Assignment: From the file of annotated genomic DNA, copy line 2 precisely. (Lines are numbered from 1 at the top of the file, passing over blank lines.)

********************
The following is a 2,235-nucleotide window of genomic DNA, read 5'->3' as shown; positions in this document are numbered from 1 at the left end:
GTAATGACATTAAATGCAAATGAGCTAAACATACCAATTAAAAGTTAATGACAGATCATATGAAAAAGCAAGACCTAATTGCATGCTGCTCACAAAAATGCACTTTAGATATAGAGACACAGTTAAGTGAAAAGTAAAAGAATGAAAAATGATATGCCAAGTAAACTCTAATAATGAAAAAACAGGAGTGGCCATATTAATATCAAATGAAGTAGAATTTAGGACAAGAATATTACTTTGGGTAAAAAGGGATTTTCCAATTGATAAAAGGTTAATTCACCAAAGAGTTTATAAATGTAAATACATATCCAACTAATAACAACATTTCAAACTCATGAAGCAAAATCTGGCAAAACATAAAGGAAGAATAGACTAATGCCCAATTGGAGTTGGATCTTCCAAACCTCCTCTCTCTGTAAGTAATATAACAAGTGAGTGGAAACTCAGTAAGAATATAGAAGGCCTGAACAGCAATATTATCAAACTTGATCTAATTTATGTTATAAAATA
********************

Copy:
GTAATGACATTAAATGCAAATGAGCTAAACATACCAATTAAAAGTTAATGACAGATCATATGAAAAAGCAAGACCTAATTGCATGCTGCTCACAAAAATGCACTTTAGATATAGAGACACAGTTAAGTGAAAAGTAAAAGAATGAAAAATGATATGCCAAGTAAACTCTAATAATGAAAAAACAGGAGTGGCCATATTAATATCAAATGAAGTAGAATTTAGGACAAGAATATTACTTTGGGTAAAAAGGGATTTTCCAATTGATAAAAGGTTAATTCACCAAAGAGTTTATAAATGTAAATACATATCCAACTAATAACAACATTTCAAACTCATGAAGCAAAATCTGGCAAAACATAAAGGAAGAATAGACTAATGCCCAATTGGAGTTGGATCTTCCAAACCTCCTCTCTCTGTAAGTAATATAACAAGTGAGTGGAAACTCAGTAAGAATATAGAAGGCCTGAACAGCAATATTATCAAACTTGATCTAATTTATGTTATAAAATA